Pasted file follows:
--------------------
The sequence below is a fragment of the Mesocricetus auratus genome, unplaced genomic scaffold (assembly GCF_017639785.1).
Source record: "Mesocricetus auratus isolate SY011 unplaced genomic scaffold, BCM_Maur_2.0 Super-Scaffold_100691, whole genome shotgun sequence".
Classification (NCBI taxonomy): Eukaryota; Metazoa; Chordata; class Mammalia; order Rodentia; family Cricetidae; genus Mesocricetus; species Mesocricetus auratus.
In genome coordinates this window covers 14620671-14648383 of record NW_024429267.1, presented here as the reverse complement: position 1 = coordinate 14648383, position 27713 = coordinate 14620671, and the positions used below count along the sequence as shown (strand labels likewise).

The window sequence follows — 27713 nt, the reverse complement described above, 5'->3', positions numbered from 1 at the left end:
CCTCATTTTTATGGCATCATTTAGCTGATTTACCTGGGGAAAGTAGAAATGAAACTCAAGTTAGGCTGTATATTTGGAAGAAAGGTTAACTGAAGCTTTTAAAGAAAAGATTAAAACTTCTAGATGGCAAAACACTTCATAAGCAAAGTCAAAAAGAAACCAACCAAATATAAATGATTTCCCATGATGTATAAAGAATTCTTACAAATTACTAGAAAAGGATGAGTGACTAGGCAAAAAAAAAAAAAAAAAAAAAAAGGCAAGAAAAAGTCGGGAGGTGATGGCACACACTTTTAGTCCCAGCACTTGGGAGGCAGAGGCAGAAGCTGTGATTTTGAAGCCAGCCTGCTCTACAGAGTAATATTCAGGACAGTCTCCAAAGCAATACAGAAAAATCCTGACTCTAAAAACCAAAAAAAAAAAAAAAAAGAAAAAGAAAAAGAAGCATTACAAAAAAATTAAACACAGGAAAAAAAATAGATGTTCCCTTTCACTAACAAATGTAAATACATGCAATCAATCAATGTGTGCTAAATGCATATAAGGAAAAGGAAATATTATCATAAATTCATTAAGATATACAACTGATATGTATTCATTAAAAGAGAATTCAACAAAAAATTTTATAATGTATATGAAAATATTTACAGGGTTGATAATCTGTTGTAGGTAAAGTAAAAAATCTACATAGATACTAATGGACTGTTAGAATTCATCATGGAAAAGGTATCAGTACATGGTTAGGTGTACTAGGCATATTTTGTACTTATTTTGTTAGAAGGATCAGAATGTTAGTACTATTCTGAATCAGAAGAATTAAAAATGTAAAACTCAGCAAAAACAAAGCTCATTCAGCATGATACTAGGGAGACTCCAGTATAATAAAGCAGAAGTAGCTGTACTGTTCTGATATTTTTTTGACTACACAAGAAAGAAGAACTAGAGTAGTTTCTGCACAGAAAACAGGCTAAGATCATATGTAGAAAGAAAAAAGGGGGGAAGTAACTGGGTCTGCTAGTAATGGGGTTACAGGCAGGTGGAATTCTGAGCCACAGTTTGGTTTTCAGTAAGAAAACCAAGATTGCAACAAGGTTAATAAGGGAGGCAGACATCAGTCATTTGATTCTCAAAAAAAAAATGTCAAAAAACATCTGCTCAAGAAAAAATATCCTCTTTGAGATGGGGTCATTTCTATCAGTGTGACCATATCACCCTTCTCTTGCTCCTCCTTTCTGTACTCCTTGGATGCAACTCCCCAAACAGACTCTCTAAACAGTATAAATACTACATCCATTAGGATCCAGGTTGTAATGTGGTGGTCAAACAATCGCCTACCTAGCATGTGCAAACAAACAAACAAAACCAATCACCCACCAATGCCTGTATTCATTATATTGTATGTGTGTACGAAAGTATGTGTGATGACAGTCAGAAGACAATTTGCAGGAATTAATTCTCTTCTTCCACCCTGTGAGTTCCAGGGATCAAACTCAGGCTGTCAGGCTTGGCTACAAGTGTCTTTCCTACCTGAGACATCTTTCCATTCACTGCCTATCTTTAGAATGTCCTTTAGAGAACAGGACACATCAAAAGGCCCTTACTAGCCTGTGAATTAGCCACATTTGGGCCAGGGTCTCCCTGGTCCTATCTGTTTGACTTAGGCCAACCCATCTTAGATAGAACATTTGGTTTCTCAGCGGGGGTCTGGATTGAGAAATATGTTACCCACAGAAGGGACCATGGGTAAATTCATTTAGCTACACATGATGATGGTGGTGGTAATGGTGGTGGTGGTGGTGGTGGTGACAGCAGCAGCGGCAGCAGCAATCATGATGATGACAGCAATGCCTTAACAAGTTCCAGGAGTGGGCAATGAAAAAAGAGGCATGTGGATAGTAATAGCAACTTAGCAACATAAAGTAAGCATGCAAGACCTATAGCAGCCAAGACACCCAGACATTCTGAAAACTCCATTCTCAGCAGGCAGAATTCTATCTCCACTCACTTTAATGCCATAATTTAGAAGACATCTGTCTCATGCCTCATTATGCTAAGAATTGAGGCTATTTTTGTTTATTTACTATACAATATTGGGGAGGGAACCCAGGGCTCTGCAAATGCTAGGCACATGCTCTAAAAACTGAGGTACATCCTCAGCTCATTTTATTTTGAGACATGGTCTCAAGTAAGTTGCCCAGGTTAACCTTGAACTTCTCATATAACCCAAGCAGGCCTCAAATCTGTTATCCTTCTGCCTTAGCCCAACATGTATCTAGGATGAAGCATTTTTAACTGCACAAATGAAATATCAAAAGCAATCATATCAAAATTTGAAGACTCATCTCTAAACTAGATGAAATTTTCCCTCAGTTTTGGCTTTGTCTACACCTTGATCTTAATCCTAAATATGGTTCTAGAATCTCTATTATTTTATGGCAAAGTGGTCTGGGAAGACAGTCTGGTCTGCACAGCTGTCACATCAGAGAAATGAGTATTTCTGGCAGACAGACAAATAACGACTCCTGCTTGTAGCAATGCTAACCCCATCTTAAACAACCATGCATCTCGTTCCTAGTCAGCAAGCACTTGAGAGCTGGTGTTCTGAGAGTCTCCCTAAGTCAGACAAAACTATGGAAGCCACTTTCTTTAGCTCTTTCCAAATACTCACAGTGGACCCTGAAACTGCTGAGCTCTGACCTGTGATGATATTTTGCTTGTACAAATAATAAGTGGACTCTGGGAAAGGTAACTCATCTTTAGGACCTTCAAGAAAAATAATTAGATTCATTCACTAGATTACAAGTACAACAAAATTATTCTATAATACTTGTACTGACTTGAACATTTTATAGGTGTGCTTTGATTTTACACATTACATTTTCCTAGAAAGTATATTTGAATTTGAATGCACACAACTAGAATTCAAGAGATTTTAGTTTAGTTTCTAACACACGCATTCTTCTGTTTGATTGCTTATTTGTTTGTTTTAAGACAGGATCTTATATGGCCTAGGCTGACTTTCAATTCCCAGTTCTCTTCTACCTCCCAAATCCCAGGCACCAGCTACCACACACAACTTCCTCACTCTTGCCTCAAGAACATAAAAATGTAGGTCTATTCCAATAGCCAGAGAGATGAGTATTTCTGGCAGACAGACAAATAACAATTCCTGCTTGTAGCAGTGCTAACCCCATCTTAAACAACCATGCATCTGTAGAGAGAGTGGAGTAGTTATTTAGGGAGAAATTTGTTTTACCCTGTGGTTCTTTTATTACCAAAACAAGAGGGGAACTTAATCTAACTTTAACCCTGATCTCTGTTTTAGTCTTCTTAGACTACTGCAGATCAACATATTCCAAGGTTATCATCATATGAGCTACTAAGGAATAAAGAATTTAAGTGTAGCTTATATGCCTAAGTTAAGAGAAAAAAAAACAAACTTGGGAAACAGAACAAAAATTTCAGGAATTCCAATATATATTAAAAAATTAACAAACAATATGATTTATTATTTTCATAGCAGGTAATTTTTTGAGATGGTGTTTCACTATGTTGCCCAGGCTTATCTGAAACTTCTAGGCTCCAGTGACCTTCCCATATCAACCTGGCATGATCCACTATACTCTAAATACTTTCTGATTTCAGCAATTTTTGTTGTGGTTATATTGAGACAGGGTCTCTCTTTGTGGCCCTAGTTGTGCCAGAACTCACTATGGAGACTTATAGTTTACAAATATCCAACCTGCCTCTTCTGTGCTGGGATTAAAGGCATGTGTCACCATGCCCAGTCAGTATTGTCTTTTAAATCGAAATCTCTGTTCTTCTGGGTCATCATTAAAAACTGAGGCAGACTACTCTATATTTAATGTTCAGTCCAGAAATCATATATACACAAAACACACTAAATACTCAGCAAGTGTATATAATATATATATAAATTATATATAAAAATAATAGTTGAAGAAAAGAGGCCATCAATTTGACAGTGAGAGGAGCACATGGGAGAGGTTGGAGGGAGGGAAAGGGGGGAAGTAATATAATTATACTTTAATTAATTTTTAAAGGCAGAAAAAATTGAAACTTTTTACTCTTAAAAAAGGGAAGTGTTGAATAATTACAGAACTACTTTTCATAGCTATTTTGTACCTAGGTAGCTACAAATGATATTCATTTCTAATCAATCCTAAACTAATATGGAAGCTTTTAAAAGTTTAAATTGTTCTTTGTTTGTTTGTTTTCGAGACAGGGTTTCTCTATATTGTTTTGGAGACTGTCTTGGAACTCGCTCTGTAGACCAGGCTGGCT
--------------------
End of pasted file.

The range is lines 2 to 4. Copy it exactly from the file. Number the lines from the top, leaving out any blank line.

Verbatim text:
Source record: "Mesocricetus auratus isolate SY011 unplaced genomic scaffold, BCM_Maur_2.0 Super-Scaffold_100691, whole genome shotgun sequence".
Classification (NCBI taxonomy): Eukaryota; Metazoa; Chordata; class Mammalia; order Rodentia; family Cricetidae; genus Mesocricetus; species Mesocricetus auratus.
In genome coordinates this window covers 14620671-14648383 of record NW_024429267.1, presented here as the reverse complement: position 1 = coordinate 14648383, position 27713 = coordinate 14620671, and the positions used below count along the sequence as shown (strand labels likewise).